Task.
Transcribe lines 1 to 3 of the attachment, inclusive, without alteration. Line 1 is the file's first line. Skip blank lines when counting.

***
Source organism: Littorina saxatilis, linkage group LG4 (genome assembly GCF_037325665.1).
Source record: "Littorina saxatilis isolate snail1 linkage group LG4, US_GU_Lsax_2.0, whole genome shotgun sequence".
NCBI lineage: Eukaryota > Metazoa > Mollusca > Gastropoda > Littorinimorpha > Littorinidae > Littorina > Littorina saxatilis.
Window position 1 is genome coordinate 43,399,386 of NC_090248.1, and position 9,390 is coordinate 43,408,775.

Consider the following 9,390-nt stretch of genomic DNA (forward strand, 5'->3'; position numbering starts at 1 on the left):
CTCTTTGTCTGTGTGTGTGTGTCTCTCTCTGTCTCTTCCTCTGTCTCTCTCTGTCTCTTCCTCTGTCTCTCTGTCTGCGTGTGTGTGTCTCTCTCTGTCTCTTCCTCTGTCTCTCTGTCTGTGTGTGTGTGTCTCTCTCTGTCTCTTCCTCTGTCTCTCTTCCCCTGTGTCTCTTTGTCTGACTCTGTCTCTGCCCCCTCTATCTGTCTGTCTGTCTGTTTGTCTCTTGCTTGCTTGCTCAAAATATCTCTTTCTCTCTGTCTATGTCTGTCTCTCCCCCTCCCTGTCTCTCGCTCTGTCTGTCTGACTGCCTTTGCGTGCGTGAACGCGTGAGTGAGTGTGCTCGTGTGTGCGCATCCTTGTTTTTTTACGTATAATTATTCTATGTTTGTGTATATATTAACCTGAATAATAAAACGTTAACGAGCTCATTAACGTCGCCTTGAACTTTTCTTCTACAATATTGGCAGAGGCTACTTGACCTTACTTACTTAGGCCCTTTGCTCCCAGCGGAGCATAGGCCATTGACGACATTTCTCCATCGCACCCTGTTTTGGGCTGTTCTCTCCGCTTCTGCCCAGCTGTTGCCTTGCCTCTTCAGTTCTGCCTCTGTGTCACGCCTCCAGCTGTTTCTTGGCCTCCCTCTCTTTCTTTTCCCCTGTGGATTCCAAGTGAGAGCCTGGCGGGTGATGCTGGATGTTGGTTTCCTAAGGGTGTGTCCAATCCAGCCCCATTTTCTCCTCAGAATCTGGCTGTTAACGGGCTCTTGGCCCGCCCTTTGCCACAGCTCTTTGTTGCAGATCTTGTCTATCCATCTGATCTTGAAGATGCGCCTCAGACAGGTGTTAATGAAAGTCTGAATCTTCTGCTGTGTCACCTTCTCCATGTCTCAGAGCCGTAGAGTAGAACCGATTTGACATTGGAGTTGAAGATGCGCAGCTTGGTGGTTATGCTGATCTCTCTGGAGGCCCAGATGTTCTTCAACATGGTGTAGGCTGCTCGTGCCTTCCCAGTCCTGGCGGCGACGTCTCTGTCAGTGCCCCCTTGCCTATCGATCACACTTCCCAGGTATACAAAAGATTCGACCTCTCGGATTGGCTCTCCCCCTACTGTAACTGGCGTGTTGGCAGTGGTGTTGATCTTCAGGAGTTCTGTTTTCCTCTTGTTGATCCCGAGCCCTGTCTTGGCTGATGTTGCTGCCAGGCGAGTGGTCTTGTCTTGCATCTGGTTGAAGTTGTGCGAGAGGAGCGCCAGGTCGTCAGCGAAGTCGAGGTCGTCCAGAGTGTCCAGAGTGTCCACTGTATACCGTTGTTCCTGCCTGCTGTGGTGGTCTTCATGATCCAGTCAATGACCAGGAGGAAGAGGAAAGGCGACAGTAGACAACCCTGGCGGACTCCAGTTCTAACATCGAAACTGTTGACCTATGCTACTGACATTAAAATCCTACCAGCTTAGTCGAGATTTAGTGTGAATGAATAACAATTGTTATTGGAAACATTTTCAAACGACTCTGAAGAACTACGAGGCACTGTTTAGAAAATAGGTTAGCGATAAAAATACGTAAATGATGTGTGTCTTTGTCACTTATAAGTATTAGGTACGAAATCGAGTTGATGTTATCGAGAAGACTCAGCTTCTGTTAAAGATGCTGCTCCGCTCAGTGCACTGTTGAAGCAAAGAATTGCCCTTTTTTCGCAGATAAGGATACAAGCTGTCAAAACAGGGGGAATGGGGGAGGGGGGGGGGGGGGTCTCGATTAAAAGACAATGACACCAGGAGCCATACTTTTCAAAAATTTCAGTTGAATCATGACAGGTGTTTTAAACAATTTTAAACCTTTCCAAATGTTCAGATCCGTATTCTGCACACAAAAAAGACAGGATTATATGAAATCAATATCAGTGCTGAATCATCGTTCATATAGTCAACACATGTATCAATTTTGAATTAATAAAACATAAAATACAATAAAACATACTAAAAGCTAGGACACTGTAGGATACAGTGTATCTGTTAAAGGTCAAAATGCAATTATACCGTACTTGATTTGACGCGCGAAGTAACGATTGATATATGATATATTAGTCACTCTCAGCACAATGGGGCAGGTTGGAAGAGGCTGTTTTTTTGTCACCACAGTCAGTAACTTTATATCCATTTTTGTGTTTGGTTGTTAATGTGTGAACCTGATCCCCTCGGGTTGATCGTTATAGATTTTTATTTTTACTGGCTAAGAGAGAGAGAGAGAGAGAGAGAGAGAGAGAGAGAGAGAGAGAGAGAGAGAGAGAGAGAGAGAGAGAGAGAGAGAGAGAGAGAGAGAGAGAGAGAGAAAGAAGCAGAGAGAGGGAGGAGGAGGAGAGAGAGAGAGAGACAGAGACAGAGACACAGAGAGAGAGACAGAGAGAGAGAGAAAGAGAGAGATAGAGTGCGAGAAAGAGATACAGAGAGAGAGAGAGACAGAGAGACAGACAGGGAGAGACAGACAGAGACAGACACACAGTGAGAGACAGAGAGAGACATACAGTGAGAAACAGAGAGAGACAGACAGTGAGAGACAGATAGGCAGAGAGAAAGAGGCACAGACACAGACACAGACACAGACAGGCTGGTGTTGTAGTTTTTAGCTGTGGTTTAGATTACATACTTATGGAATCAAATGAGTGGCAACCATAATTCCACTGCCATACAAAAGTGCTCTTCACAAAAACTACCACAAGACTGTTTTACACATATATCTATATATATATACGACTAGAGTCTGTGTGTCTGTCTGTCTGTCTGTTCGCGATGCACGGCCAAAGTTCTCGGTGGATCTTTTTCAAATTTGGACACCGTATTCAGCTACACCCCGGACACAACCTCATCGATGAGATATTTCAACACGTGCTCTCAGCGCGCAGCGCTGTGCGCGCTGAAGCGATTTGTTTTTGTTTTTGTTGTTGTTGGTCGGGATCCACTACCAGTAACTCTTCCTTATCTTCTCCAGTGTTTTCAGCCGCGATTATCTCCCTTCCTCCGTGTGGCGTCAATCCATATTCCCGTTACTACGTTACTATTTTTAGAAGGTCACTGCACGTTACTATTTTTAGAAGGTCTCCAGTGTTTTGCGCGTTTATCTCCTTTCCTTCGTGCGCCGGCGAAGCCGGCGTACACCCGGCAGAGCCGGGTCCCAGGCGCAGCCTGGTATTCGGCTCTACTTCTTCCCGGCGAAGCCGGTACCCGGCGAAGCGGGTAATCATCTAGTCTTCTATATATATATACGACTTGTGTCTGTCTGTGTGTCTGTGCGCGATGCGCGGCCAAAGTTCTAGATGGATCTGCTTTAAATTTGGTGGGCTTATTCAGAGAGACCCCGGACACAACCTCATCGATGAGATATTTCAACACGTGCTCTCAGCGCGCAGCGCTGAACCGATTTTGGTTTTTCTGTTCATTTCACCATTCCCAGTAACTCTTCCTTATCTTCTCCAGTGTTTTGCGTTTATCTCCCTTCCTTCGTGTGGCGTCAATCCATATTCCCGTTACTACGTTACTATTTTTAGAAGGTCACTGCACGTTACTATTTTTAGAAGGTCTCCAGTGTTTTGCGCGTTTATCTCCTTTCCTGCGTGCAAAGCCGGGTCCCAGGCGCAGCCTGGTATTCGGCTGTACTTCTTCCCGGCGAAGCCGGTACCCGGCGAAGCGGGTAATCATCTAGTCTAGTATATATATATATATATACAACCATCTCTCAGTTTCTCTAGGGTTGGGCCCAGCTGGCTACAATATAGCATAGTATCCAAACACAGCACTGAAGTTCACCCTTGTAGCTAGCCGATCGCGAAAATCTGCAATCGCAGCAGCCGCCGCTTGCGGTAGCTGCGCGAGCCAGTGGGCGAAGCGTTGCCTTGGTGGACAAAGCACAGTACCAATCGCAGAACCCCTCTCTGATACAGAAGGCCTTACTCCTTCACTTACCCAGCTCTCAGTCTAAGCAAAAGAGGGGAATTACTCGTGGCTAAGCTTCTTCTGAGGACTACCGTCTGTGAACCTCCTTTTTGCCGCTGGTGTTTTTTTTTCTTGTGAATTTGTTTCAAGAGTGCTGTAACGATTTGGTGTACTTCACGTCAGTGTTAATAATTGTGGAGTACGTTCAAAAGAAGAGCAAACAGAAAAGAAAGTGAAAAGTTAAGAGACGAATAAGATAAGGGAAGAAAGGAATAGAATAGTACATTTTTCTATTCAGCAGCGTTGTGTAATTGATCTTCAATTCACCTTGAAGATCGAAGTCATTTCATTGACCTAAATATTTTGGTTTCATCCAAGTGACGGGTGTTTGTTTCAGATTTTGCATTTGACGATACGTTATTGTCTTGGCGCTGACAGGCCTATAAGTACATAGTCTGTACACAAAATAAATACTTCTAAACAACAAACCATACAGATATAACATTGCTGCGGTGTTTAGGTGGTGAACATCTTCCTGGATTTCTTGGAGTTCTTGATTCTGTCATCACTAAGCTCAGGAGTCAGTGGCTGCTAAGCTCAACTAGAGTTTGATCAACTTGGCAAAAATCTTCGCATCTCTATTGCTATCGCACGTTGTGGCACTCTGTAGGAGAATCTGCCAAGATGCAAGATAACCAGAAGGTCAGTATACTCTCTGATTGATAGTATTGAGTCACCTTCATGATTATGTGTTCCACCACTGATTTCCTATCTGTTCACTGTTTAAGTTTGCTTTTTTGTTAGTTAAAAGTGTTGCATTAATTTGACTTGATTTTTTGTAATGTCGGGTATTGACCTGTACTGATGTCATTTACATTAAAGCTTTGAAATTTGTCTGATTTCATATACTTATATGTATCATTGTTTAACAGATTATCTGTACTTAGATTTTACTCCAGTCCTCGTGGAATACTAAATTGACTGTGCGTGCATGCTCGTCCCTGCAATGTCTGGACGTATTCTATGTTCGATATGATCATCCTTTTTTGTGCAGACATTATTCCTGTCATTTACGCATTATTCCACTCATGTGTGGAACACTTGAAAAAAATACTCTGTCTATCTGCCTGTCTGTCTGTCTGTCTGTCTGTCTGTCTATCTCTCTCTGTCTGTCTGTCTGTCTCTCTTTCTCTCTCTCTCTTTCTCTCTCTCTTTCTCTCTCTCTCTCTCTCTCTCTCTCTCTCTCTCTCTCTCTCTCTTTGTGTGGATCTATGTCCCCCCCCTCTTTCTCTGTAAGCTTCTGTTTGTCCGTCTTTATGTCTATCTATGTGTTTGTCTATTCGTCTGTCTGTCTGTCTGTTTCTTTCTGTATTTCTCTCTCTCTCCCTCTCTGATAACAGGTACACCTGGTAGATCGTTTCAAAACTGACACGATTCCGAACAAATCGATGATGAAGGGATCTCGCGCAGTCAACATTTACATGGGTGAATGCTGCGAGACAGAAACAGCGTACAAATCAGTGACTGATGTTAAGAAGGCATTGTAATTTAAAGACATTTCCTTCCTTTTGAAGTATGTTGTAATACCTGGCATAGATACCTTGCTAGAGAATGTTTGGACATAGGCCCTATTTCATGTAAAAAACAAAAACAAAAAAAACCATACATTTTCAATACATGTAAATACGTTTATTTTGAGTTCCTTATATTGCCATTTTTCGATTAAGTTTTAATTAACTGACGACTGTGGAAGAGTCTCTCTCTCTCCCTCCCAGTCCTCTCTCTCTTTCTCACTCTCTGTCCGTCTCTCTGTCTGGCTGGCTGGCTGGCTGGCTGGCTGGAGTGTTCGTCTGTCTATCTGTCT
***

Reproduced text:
Source organism: Littorina saxatilis, linkage group LG4 (genome assembly GCF_037325665.1).
Source record: "Littorina saxatilis isolate snail1 linkage group LG4, US_GU_Lsax_2.0, whole genome shotgun sequence".
NCBI lineage: Eukaryota > Metazoa > Mollusca > Gastropoda > Littorinimorpha > Littorinidae > Littorina > Littorina saxatilis.